|Bowl||Kenya||19 – 0||Tonga|| Scotland|
|Shield||United States||19 – 12||France|| Canada|
Papua New Guinea
|Cup||South Africa||24 – 14||Fiji|| England|
|Plate||Samoa||26 – 15||Kenya|| Australia|
|Bowl||Scotland||19 – 14||Canada|| France|
|Shield||United States||19 – 12||Japan|| Uruguay|
|Event||Winners||Score||Finalists||Semi Finalists||Quarter Finalists|
|Cup||New Zealand||29 – 17||England|| Fiji
|Plate||South Africa||26 – 19||Australia|| Portugal
|Bowl||Canada||35 – 12||Japan|| United States
|Shield||Kenya||17 – 12||Spain|| China
|Cup||New Zealand||28 – 20||South Africa|| England|
|Plate||Wales||14 – 7||Argentina|| Australia|
|Bowl||United States||17 – 10||Kenya|| France|
|Shield||Japan||22 – 5||Tonga|| Cook Islands|
Papua New Guinea
|Cup||South Africa||24 – 14||Fiji|| New Zealand|
|Plate||Samoa||22 – 12||Australia|| Argentina|
|Bowl||Scotland||21 – 19||Kenya|| Spain|
|Shield||England||22 – 7||Portugal|| United States|
|Cup||South Africa||36 – 35||Australia|| Wales|
|Plate||Fiji||26 – 14||Samoa|| England |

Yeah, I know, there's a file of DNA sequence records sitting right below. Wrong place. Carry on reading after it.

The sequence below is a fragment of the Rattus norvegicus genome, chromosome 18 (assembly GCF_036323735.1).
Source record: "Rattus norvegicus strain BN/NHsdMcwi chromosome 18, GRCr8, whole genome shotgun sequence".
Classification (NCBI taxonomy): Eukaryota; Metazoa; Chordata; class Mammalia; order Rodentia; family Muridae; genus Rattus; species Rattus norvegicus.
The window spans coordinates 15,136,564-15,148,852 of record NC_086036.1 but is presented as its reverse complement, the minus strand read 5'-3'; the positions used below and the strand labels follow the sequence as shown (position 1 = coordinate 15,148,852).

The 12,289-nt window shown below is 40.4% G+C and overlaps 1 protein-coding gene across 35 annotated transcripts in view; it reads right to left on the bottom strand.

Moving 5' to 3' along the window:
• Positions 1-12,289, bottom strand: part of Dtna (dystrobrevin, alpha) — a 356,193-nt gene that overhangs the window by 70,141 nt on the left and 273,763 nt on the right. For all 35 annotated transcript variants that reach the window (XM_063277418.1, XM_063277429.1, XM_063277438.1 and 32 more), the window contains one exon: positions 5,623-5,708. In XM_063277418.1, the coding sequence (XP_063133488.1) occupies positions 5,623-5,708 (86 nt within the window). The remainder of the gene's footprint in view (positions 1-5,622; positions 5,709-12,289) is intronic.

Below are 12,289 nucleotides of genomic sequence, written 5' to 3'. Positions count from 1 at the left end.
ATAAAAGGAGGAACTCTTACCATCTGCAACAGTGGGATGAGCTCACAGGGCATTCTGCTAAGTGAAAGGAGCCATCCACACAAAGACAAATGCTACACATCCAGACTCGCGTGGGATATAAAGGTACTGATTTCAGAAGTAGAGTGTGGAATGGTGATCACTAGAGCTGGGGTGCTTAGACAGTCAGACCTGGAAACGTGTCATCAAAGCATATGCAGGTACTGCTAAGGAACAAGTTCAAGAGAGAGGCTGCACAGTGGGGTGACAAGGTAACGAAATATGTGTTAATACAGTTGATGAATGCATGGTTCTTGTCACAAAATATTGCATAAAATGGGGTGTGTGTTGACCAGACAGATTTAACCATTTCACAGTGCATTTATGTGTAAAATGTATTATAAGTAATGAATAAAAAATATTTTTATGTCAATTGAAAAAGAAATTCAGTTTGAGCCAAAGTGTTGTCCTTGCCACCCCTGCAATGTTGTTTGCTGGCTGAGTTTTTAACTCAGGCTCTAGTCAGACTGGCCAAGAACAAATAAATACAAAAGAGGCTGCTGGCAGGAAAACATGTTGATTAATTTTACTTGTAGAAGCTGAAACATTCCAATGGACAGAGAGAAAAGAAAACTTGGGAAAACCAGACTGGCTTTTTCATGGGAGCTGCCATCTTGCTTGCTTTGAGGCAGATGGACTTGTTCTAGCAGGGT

|Bowl||Kenya||21 – 14||Scotland|| Spain|
|Shield||Canada||17 – 12||Russia|| United States|
- "Dates set for 2010/11 IRB Sevens World Series" (Press release). International Rugby Board. 1 June 2010. Archived from the original on 2010-06-04. Retrieved 8 October 2010.
- "2009/10 IRB Sevens World Series schedule set" (Press release). International Rugby Board. 8 July 2009. Archived from the original on 11 July 2009. Retrieved 14 July 2009.
- "Port Elizabeth named as new host of SA Sevens event" (Press release). South African Rugby Union. 13 April 2011. Retrieved 29 May 2011.
- "Gold Coast to Become New Home for Australian Sevens" (Press release). Australian Rugby Union. 13 April 2011. Retrieved 29 May 2011.
- "Gold Coast Sevens". Australian Rugby Union. Retrieved 19 September 2011.
- "Points system" (Press release). International Rugby Board. 2010-12-04. Retrieved 2010-12-04.
- "Rules: 16-Team Tournament". International Rugby Board. 2009. Archived from the original on 2011-08-07. Retrieved 2009-07-14.
- "Rules". International Rugby Board. Retrieved 2010-12-04.
- "Rules: 24-Team Tournament". International Rugby Board. 2009–2010. Archived from the original on November 23, 2010. Retrieved 2010-01-28.
- "Overall Standings". International Rugby Board. Archived from the original on 2011-09-02. Retrieved 2010-12-04.
- "IRB Sevens World Series 2010/11 Statistics: Season Player Points". International Rugby Board. Archived from the original on 2010-11-23. Retrieved 2010-12-04.
- "IRB Sevens World Series 2010/11 Statistics: Season Player Tries". International Rugby Board. Archived from the original on 2010-11-21. Retrieved 2010-12-04.